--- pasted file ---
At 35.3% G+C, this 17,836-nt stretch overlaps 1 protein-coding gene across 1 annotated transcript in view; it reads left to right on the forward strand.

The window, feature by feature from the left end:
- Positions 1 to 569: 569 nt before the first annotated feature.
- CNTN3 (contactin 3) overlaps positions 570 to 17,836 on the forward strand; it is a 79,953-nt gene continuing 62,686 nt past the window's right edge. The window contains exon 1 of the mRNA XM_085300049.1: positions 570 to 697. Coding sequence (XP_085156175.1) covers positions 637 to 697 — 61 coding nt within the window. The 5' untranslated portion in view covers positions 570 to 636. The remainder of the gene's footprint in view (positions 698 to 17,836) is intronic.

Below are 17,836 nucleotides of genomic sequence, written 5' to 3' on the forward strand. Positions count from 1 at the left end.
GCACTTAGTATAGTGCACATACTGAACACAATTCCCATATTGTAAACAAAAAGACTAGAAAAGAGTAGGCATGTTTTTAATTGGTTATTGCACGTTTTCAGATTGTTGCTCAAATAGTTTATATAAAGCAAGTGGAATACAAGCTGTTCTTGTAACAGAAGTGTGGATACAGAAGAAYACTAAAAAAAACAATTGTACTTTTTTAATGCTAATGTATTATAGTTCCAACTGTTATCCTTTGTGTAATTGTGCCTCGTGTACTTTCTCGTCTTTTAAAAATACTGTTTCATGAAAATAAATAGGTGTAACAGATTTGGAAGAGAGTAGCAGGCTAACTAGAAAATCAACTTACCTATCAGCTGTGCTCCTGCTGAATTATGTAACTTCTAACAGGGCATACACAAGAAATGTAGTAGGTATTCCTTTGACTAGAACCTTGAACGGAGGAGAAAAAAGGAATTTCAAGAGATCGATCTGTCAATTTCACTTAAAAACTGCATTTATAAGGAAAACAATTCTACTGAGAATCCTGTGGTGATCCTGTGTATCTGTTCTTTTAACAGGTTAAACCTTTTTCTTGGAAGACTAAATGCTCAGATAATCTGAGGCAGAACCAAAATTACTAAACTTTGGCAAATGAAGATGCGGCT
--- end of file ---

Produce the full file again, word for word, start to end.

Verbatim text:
At 35.3% G+C, this 17,836-nt stretch overlaps 1 protein-coding gene across 1 annotated transcript in view; it reads left to right on the forward strand.

The window, feature by feature from the left end:
- Positions 1 to 569: 569 nt before the first annotated feature.
- CNTN3 (contactin 3) overlaps positions 570 to 17,836 on the forward strand; it is a 79,953-nt gene continuing 62,686 nt past the window's right edge. The window contains exon 1 of the mRNA XM_085300049.1: positions 570 to 697. Coding sequence (XP_085156175.1) covers positions 637 to 697 — 61 coding nt within the window. The 5' untranslated portion in view covers positions 570 to 636. The remainder of the gene's footprint in view (positions 698 to 17,836) is intronic.

Below are 17,836 nucleotides of genomic sequence, written 5' to 3' on the forward strand. Positions count from 1 at the left end.
GCACTTAGTATAGTGCACATACTGAACACAATTCCCATATTGTAAACAAAAAGACTAGAAAAGAGTAGGCATGTTTTTAATTGGTTATTGCACGTTTTCAGATTGTTGCTCAAATAGTTTATATAAAGCAAGTGGAATACAAGCTGTTCTTGTAACAGAAGTGTGGATACAGAAGAAYACTAAAAAAAACAATTGTACTTTTTTAATGCTAATGTATTATAGTTCCAACTGTTATCCTTTGTGTAATTGTGCCTCGTGTACTTTCTCGTCTTTTAAAAATACTGTTTCATGAAAATAAATAGGTGTAACAGATTTGGAAGAGAGTAGCAGGCTAACTAGAAAATCAACTTACCTATCAGCTGTGCTCCTGCTGAATTATGTAACTTCTAACAGGGCATACACAAGAAATGTAGTAGGTATTCCTTTGACTAGAACCTTGAACGGAGGAGAAAAAAGGAATTTCAAGAGATCGATCTGTCAATTTCACTTAAAAACTGCATTTATAAGGAAAACAATTCTACTGAGAATCCTGTGGTGATCCTGTGTATCTGTTCTTTTAACAGGTTAAACCTTTTTCTTGGAAGACTAAATGCTCAGATAATCTGAGGCAGAACCAAAATTACTAAACTTTGGCAAATGAAGATGCGGCT